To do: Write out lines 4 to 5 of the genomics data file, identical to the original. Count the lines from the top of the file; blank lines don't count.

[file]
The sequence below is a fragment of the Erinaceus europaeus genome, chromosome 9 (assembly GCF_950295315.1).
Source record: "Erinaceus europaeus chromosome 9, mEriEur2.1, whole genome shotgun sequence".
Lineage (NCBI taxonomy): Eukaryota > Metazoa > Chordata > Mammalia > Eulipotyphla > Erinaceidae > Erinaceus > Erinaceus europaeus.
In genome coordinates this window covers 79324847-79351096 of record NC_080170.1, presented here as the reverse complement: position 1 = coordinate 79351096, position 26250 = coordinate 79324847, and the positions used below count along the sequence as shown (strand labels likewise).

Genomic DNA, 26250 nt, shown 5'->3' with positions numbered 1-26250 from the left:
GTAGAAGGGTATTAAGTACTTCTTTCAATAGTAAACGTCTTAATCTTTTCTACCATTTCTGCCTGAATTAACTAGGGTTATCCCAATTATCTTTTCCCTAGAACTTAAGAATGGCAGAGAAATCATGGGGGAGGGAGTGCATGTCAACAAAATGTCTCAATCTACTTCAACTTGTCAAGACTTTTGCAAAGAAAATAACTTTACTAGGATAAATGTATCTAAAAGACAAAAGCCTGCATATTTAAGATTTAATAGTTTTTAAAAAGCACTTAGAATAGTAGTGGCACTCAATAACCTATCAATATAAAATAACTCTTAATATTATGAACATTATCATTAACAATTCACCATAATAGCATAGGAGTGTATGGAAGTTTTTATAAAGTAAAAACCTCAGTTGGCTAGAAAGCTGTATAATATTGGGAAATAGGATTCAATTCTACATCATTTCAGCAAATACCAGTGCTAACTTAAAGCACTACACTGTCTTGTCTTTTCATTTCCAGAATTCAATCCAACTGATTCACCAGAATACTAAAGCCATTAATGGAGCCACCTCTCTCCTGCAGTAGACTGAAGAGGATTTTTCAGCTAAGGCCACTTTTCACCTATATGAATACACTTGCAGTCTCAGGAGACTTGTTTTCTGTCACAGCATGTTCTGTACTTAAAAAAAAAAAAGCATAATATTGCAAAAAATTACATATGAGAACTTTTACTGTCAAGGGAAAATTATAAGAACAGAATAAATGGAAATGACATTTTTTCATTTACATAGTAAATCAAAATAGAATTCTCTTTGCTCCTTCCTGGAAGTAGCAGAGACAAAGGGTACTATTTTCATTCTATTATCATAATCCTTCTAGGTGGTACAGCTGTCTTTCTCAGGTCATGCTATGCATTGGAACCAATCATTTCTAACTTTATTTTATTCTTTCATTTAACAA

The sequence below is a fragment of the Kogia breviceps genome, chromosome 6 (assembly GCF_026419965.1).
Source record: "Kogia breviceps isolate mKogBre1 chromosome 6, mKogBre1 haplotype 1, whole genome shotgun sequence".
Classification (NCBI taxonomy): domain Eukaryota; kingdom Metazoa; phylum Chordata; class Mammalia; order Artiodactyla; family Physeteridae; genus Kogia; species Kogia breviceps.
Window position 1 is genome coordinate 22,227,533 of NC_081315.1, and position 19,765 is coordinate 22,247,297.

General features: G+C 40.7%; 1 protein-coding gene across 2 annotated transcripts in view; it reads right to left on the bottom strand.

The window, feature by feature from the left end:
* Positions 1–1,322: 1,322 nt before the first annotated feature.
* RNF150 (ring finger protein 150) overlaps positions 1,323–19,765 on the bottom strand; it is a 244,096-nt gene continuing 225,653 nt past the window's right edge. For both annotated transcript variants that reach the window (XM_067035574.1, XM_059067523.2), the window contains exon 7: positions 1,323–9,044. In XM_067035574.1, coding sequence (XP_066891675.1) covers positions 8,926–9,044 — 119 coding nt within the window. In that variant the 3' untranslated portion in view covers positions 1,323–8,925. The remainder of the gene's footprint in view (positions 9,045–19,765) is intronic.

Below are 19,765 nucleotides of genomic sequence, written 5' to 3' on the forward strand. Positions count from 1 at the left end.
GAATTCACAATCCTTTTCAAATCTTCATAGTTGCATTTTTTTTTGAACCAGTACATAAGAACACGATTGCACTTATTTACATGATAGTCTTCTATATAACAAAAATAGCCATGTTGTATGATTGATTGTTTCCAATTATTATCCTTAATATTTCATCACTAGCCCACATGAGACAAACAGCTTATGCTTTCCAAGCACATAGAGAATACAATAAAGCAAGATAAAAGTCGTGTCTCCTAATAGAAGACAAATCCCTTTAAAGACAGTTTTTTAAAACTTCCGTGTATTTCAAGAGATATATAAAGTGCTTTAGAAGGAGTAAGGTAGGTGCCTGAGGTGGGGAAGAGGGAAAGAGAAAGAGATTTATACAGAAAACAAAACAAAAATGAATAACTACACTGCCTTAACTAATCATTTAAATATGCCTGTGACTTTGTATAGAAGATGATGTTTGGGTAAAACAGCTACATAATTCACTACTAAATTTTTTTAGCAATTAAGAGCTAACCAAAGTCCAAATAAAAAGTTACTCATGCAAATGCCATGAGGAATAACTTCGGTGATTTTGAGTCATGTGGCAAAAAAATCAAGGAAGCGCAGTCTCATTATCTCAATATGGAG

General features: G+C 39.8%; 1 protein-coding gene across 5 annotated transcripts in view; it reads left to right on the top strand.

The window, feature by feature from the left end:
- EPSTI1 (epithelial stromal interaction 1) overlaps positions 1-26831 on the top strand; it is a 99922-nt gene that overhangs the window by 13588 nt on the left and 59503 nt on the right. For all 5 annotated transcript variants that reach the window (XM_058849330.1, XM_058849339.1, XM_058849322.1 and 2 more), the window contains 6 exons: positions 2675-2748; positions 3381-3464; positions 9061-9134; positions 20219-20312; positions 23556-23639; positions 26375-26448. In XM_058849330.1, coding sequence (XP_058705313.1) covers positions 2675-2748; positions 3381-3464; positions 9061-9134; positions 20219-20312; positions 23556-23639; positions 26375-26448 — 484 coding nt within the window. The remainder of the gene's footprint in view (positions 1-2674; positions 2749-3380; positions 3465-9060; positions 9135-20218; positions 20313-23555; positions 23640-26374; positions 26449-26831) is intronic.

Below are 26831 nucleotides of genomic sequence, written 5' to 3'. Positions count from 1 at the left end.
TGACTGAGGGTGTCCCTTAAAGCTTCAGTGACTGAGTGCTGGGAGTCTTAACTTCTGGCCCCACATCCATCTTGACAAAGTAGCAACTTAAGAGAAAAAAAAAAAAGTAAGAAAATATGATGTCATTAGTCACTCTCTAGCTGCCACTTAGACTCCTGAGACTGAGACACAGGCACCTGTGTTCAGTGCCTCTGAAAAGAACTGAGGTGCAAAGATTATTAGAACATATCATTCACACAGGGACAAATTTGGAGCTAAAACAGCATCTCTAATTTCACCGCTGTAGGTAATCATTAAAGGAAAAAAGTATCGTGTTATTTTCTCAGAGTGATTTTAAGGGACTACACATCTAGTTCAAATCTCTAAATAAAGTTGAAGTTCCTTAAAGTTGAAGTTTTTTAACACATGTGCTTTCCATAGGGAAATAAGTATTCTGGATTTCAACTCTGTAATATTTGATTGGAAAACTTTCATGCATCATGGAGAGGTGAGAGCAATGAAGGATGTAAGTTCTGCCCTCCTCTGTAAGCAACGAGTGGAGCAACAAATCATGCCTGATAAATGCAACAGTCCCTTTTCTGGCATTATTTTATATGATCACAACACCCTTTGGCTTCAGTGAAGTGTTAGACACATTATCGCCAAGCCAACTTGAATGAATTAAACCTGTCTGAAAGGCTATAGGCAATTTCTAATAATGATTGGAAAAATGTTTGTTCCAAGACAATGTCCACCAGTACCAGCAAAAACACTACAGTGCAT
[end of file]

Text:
In genome coordinates this window covers 79324847-79351096 of record NC_080170.1, presented here as the reverse complement: position 1 = coordinate 79351096, position 26250 = coordinate 79324847, and the positions used below count along the sequence as shown (strand labels likewise).

Genomic DNA, 26250 nt, shown 5'->3' with positions numbered 1-26250 from the left: